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The most popular tax in Europe? Lessons from the Irish plastic bags levy

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  • Frank Convery
  • Simon McDonnell

    ()

  • Susana Ferreira

Abstract

There have been occasional ad hoc efforts to influence consumer behaviour by the imposition of product taxes that reflect external costs imposed by such products that are not initially included in their price. In the spirit of this idea, in 2002 Ireland introduced a 15 Euro cent tax on plastic shopping bags, previously provided free of charge to customers at points of sale. The effect of the tax on the use of plastic bags in retail outlets has been dramatic—a reduction in use in the order of 90%, and an associated gain in the form of reduced littering and negative landscape effects. Costs of administration have been very low, amounting to about 3% of revenues, because it was possible to integrate reporting and collection into existing Value Added Tax reporting systems. Response from the main stakeholders: the public and the retail industry, has been overwhelmingly positive. Central to this acceptance has been a policy of extensive consultation with these stakeholders. The fact that a product tax can influence consumer behaviour significantly will be of interest to many policymakers in this area. This paper analyses the plastic bag levy success story and provides insights and general guidelines for other jurisdictions planning similar proposals. Copyright Springer Science+Business Media, Inc. 2007

Suggested Citation

  • Frank Convery & Simon McDonnell & Susana Ferreira, 2007. "The most popular tax in Europe? Lessons from the Irish plastic bags levy," Environmental & Resource Economics, Springer;European Association of Environmental and Resource Economists, vol. 38(1), pages 1-11, September.
  • Handle: RePEc:kap:enreec:v:38:y:2007:i:1:p:1-11
    DOI: 10.1007/s10640-006-9059-2
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    References listed on IDEAS

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    Cited by:

    1. Doreen Fedrigo-Fazio & Jean-Pierre Schweitzer & Patrick ten Brink & Leonardo Mazza & Alison Ratliff & Emma Watkins, 2016. "Evidence of Absolute Decoupling from Real World Policy Mixes in Europe," Sustainability, MDPI, Open Access Journal, vol. 8(6), pages 1-22, May.
    2. repec:spr:endesu:v:19:y:2017:i:4:d:10.1007_s10668-016-9791-x is not listed on IDEAS
    3. Steven M. Smith, 2017. "Economic Incentives and Conservation: Crowding-in Social Norms in a Groundwater Commons," Working Papers 2017-08, Colorado School of Mines, Division of Economics and Business.
    4. Jason Delaney & Sarah Jacobson, 2016. "Payments or Persuasion: Common Pool Resource Management with Price and Non-price Measures," Environmental & Resource Economics, Springer;European Association of Environmental and Resource Economists, vol. 65(4), pages 747-772, December.
    5. Sebastián J. Miller & Mauricio A. Vela, 2013. "Are Environmentally Related Taxes Effective?," IDB Publications (Working Papers) 4685, Inter-American Development Bank.
    6. Johane Dikgang & Martine Visser, 2012. "Behavioural Response To Plastic Bag Legislation In Botswana," South African Journal of Economics, Economic Society of South Africa, vol. 80(1), pages 123-133, March.
    7. Flora Budianto & Jana Lippelt, 2010. "Kurz zum Klima: Plastiktüten - nicht länger tragbar," ifo Schnelldienst, ifo Institute - Leibniz Institute for Economic Research at the University of Munich, vol. 63(14), pages 41-43, July.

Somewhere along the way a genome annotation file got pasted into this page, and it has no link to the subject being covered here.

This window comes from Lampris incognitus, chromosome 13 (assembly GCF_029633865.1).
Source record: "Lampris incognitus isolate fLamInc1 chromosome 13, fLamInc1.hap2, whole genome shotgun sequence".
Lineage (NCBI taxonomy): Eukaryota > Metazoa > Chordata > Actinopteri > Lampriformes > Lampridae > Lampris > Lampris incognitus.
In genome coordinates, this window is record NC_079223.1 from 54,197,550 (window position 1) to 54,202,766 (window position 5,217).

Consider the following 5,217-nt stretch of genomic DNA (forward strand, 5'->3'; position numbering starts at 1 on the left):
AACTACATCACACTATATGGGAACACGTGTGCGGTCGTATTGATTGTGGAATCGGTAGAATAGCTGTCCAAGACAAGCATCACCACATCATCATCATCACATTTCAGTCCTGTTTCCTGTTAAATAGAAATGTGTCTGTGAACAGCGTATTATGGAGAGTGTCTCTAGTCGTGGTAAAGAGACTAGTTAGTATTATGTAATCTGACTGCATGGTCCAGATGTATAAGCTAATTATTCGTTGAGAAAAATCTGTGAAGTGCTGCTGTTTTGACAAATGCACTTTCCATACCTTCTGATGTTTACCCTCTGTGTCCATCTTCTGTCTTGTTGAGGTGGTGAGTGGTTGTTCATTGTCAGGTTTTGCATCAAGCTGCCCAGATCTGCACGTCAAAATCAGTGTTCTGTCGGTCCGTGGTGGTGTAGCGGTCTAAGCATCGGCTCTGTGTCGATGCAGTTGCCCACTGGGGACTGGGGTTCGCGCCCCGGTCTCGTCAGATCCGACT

8. Norton, D. & Hynes, S., 2014. "A Choice Experiment Approach to assess the costs of degradation as specified by the EU Marine Strategy Framework Directive," Working Papers 186382, Socio-Economic Marine Research Unit, National University of Ireland, Galway.
    9. Benno Torgler & Maria A. Garcia-Valinas & Alison Macintyre, 2012. "Justifiability of Littering: An Empirical Investigation," Environmental Values, White Horse Press, vol. 21(2), pages 209-231, May.
    10. Romaniuc Rustam, 2016. "What Makes Law to Change Behavior? An Experimental Study," Review of Law & Economics, De Gruyter, vol. 12(2), pages 447-475, July.
    11. Taylor, Rebecca & Villas-Boas, Sofia B., 2015. "Bans versus Fees: Disposable Carryout Bag Policies and Bag Usage," 2015 AAEA & WAEA Joint Annual Meeting, July 26-28, San Francisco, California 204783, Agricultural and Applied Economics Association;Western Agricultural Economics Association.
    12. Cherry, Todd L. & Kallbekken, Steffen & Kroll, Stephan, 2014. "The impact of trial runs on the acceptability of environmental taxes: Experimental evidence," Resource and Energy Economics, Elsevier, vol. 38(C), pages 84-95.
    13. Shaun Larcom & Luca A. Panzone & Timothy Swanson, 2017. "Follow-the-leader? Measuring the internalisation of law," CIES Research Paper series 50-2017, Centre for International Environmental Studies, The Graduate Institute.
    14. Harald SCHOENBERGER & David STYLES & Jose Luis GALVEZ MARTOS, 2013. "Best Environmental Management Practice in the Retail Trade Sector," JRC Working Papers JRC76036, Joint Research Centre (Seville site).
    15. Friedrich, Laura A. & Jefferson, Rebecca & Glegg, Gillian, 2014. "Public perceptions of sharks: Gathering support for shark conservation," Marine Policy, Elsevier, vol. 47(C), pages 1-7.
    16. Don Fullerton & Andrew Leicester & Stephen Smith, 2008. "Environmental Taxes," NBER Working Papers 14197, National Bureau of Economic Research, Inc.
    17. Tatiana A. Homonoff, 2013. "Can Small Incentives Have Large Effects? The Impact of Taxes versus Bonuses on Disposable Bag Use," Working Papers 1483, Princeton University, Department of Economics, Industrial Relations Section..

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